One no longer questions what is expected of one or refers to the rules, but simply acts as expected. Conformity is no longer induced by rules, but is the norm.
That is how organisations evolve into institutions. And this ensures that they endure.
Attacks against the Office of the Public Protector are disrupting the momentum that is required to transform the organisation into an enduring institution.
This office can become resilient only if we defer to it, and do so consistently.
The regularity of our conformity then becomes ingrained in officialdom and public consciousness as the norm.
Any deviation would then become an aberration that attracts public outrage, which then acts as a deterrent.
It is encouraging that Luthuli House disapproves of Muthambi’s defiance of the public protector. It apparently insists that she should attend to Madonsela’s recommendations.
This is quite a change of heart. Not long ago the ANC leadership seemed prepared to lynch her. The change is welcome nonetheless.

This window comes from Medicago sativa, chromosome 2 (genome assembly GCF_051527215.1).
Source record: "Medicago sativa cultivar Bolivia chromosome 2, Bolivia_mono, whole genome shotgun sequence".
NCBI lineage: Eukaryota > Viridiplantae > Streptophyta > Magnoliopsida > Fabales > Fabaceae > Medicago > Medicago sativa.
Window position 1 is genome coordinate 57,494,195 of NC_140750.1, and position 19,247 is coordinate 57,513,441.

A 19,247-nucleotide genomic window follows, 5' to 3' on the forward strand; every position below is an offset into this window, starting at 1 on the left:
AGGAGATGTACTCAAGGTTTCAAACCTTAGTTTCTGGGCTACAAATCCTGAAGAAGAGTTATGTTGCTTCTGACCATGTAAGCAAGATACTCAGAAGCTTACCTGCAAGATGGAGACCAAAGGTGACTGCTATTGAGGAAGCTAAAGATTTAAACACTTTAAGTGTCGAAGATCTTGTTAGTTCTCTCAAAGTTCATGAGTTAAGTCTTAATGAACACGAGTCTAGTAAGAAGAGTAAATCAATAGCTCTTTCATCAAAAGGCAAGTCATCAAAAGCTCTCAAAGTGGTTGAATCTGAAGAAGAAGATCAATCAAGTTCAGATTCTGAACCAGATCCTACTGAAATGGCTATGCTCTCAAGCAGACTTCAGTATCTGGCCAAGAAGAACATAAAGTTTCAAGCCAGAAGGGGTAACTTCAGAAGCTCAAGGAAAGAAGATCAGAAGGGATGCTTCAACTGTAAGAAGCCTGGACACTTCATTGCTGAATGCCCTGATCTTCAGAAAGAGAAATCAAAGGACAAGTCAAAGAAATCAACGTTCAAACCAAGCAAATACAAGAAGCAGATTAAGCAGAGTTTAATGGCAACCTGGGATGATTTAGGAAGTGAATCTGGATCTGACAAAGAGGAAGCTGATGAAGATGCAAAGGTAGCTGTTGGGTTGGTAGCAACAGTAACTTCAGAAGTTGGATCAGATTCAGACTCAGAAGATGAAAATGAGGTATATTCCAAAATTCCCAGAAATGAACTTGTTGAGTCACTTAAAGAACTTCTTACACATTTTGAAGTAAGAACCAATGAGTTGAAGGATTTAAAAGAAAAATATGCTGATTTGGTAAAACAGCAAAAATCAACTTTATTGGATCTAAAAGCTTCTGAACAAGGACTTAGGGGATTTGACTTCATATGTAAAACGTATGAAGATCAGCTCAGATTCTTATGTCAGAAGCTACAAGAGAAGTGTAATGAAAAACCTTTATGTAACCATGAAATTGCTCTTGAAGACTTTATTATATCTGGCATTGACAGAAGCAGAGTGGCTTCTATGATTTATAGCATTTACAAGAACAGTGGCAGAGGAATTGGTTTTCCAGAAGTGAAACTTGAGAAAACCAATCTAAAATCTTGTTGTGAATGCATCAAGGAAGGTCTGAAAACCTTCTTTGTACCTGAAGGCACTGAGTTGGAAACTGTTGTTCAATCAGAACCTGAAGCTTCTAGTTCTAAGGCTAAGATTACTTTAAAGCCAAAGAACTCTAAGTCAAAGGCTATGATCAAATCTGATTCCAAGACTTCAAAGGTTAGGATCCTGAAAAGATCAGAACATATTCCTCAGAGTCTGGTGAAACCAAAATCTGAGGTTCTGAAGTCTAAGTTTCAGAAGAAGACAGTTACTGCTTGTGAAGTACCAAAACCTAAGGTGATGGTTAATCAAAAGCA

But, it must be consistent to prevent officials thinking that defying institutions is a revolutionary act.
This also means that Luthuli House has eventually decided to insist on merit.
The mediocrity that follows incompetent appointments has made institutions dysfunctional.
This has cost the ruling party both electorally and as a moral leader in society. The party is clearly seeking to make amends.
How the Motsoeneng saga is resolved will give us some indication about the sincerity of the party in its new ways.
It is quite telling, though, that Muthambi didn’t consult Luthuli House. Such a consultation is customary, which explains their fury.
And, no junior politician can just walk into the cabinet and take such a drastic decision. Zuma probably gave her the nod.
He likes Motsoeneng, and still wants favourable coverage on TV. You would have seen the recent newspaper supplements that have heaped all sorts of praise on the president for what he has supposedly accomplished.
The man is in the twilight of his career and is concerned about his legacy.
Conversely, Luthuli House is looking at life beyond Zuma. Motsoeneng’s appointment is yet another scandal that can erode its popularity. It needs to rid itself of scandals in order to reverse the pattern of a party in decline.
Because he will not contest another presidential election, Zuma is less interested in the party’s popularity.
The organisation and its president have arrived at a parting of interests.
How the Motsoeneng saga is resolved will tell us whether there’s any shift in the balance of power.